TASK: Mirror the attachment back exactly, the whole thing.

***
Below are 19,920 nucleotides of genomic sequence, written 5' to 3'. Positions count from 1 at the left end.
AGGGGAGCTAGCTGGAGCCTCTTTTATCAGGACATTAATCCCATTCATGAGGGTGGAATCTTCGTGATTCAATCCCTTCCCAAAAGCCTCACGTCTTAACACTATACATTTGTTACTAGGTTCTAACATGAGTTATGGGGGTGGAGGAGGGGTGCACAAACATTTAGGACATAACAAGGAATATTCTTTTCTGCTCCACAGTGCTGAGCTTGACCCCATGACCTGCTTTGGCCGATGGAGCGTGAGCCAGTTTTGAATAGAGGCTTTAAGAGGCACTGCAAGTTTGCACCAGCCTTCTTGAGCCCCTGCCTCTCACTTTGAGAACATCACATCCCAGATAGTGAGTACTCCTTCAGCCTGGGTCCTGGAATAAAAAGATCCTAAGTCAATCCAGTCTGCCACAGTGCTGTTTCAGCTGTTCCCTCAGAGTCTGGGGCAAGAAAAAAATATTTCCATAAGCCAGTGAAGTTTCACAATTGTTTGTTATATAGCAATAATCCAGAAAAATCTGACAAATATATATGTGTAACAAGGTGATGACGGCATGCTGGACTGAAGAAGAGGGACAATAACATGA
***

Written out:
Below are 19,920 nucleotides of genomic sequence, written 5' to 3'. Positions count from 1 at the left end.
AGGGGAGCTAGCTGGAGCCTCTTTTATCAGGACATTAATCCCATTCATGAGGGTGGAATCTTCGTGATTCAATCCCTTCCCAAAAGCCTCACGTCTTAACACTATACATTTGTTACTAGGTTCTAACATGAGTTATGGGGGTGGAGGAGGGGTGCACAAACATTTAGGACATAACAAGGAATATTCTTTTCTGCTCCACAGTGCTGAGCTTGACCCCATGACCTGCTTTGGCCGATGGAGCGTGAGCCAGTTTTGAATAGAGGCTTTAAGAGGCACTGCAAGTTTGCACCAGCCTTCTTGAGCCCCTGCCTCTCACTTTGAGAACATCACATCCCAGATAGTGAGTACTCCTTCAGCCTGGGTCCTGGAATAAAAAGATCCTAAGTCAATCCAGTCTGCCACAGTGCTGTTTCAGCTGTTCCCTCAGAGTCTGGGGCAAGAAAAAAATATTTCCATAAGCCAGTGAAGTTTCACAATTGTTTGTTATATAGCAATAATCCAGAAAAATCTGACAAATATATATGTGTAACAAGGTGATGACGGCATGCTGGACTGAAGAAGAGGGACAATAACATGA